At a field trip to some shea farms at Yepielgu in Kumbungu, the UN Resident Representative, Dr. Angela Lusigi, together with her team joined some shea nut pickers to collect shea nuts. Being her first time seeing and tasting a shea fruit, she was elated to have that experience. She acknowledged the tedious work women go through to pick the nuts and pledged UNDP’s support towards the Shea Butter project to improve the livelihoods of women. “I really salute these women who have to go through this twice a day in addition to other duties which is why the UNDP GEF project has invested a grant to help these women entrepreneurs to be able to access technology and skills to improve the way they are able to process the shea butter and also to be able to access new market for organic and fair trade,” she emphasised.

Beneficiaries

Napare Yakubu, Shea Nut picker, said they depend on the sale of the nuts to take care of themselves and their children. She called on UNDP to consider their plight and set up an industry for them. She appealed, “UNDP if you go back, try and set up an industry here to help us to sustain our livelihoods.”

Napare Yakubu, shea nut picker.

Ayishetu Mohammed, a magajia for one of the women groups, acknowledged the benefits of the shea butter business to women in the community and surrounding communities. She said the certification has given them a boost to do more to meet international standards for their sustained livelihoods. “I have seven children and they are all in school, two of them are currently in the university. It is through this business I am able to give my children good education. Now the certification by UNDP will let us sell more and empower us economically,” Magajia revealed.

Future Outlook

At a short durbar to officially commission the Sustainable Shea Butter Training and Fair Trade Project after two years of implementation, the CEO of Maltiti Enterprise who doubles as the Director for Ripples OR Ghana, Madam Rabiatu Abukari said the project has created a sustainable opportunity for the beneficiaries to sell more and increase income levels.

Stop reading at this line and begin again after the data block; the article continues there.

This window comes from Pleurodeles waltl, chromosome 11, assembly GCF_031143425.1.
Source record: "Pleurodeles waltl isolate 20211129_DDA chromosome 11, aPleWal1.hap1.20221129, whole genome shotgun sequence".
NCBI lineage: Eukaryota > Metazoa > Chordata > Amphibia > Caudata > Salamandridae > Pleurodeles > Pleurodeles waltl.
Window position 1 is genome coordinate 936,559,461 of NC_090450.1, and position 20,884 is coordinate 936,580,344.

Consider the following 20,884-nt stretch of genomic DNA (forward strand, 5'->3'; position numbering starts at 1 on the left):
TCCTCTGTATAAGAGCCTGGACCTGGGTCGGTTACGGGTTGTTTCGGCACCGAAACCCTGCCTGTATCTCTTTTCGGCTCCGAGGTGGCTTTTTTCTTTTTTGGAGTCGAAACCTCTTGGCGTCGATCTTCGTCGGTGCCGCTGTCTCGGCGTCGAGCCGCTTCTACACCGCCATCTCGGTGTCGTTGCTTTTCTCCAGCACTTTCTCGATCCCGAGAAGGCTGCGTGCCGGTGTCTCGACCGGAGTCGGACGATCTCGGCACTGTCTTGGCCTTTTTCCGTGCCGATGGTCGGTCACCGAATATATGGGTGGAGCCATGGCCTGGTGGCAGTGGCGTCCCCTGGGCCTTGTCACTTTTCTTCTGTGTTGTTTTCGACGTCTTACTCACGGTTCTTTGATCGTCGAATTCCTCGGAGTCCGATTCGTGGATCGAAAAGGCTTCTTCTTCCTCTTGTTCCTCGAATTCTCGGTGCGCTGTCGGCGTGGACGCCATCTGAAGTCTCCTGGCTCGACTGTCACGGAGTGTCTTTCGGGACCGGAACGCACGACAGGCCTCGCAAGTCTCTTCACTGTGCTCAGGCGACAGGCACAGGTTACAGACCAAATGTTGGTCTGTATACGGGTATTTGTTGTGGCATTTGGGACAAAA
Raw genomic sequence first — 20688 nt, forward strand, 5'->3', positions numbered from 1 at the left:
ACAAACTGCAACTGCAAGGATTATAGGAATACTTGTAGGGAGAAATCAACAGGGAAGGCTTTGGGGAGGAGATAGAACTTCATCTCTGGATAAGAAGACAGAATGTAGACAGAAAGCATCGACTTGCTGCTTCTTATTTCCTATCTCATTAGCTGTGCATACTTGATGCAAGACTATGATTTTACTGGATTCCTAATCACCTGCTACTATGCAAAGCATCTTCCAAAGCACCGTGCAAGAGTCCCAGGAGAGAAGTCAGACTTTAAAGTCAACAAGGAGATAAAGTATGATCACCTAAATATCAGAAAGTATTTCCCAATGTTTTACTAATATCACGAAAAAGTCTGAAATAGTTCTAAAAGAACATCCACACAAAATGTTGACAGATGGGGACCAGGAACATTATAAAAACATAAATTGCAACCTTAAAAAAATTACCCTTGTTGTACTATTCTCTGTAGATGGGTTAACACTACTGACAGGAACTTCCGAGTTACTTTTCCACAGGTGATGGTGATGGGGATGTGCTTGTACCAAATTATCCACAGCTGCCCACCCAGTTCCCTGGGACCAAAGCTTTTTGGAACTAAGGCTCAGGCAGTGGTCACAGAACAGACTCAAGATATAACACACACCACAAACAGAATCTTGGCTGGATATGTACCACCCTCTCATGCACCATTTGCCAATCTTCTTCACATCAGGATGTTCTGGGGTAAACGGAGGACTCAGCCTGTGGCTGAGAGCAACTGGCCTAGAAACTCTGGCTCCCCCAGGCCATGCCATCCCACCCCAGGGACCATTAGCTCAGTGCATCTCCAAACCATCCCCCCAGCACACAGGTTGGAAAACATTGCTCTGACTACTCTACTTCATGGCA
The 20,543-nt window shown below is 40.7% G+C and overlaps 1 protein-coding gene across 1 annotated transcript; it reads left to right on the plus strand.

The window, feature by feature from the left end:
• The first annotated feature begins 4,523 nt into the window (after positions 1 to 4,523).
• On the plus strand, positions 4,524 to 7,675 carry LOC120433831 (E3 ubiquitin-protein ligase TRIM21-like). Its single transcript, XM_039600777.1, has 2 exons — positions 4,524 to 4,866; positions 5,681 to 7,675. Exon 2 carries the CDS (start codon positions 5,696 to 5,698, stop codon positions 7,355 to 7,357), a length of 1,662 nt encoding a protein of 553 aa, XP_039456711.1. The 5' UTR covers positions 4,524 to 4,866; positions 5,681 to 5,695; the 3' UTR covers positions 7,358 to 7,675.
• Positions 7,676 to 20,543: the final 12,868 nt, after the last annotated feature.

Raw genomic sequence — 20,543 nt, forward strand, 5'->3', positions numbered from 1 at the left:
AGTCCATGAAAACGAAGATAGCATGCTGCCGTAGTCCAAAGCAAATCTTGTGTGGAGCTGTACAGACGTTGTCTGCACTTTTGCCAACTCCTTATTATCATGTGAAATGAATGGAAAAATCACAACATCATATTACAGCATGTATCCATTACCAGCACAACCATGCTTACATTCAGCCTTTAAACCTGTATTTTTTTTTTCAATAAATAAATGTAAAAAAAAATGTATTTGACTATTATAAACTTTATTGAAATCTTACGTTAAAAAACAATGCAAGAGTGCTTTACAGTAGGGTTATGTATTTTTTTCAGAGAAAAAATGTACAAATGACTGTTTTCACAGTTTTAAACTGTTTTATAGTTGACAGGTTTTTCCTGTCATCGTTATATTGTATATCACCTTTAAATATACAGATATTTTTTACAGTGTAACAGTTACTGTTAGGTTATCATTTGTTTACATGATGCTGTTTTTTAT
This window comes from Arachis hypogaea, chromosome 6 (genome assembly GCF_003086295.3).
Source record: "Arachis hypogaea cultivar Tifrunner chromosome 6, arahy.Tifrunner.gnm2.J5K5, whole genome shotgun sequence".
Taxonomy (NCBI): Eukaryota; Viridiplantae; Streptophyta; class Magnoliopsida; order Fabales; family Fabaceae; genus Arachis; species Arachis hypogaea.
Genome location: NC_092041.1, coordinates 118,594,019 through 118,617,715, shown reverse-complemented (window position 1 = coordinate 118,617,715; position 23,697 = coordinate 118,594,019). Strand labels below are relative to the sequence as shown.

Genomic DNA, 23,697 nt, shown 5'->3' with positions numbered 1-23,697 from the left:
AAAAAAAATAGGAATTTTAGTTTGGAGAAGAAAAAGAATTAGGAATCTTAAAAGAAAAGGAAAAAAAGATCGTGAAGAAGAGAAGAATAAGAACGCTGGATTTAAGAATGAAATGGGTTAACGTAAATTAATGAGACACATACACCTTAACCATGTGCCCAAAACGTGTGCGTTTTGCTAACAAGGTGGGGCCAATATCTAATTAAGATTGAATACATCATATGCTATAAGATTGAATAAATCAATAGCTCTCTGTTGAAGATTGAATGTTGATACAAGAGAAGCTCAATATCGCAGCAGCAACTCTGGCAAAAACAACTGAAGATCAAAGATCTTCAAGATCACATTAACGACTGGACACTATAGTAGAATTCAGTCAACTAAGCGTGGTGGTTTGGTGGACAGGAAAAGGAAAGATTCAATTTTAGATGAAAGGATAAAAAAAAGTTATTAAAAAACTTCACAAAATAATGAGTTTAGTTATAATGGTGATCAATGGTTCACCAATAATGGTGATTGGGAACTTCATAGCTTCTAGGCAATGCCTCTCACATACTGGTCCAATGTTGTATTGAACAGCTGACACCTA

Madam Rabiatu Abukari, CEO of Maltiti Enterprise and Director of Ripples OR Ghana.

She said a fair-trade fund has been established to raise funds for the implementation of community development projects as well as take care of the welfare of workers. She indicated plans by her organization to scale up other women groups from other northern regions if it wins other medium or large GEF grants projects. She further indicated, “We also have plans to raise funds to improve the infrastructure at processing centres as well as manage the shea liquid waste. We intend to acquire a Kia truck that can transport the organic shea nut from the rural areas to the processing centers as well as raise funds to develop a model shea butter processing centre with a refinery machine to produce shea oil.”

A CALL FOR ACTION

The UN Resident Representative, Dr. Angela Lusigi, said the more women are empowered, the more we are directly addressing the challenges of poverty, inequality and food insecurity in the country. She, therefore, called on managers of the project to apply diligence and skill in the judicious use of resources to sustain success and to make a greater impact.

“Your future success will help to galvanize more funding support from other partners including the private sector to support women entrepreneurs across the region and the country at large. You must succeed. I urge you to aim high, work hard and stay focused to succeed. The certificate you will receive today should urge you to do more and to persevere,” she stressed.

Women groups pose with Dr.Lusigi at the commission.

Dr. Lusigi emphasised that supporting Ghana to empower women entrepreneurs through skills development, innovation, technology transfer, knowledge management, and access to financial resources remains a key priority for UNDP and the UN in Ghana. She said together, we all can fight poverty and inequality in all its dimensions by growing profitable women-led green businesses for this generation and the generation to come. She added, “That is our contribution to realizing the Sustainable Development Goals.”

The Fair for Life Certificates of Compliance, USDA National Organic Program and the Ecocert Organic Certificates were presented to Ripples OR Ghana as gateway to sell in the international market.

CONCLUSION

Given that, improving the livelihoods of the Shea communities, women collectors, and processors would help curb the unemployment rates and also encourage more women and youth to venture into the sector, therefore it is prudent that the government, Ministry of Food and Agriculture, stakeholders in Agriculture and local and international organizations support the shea nut sector to empower more women and alleviate poverty among rural households.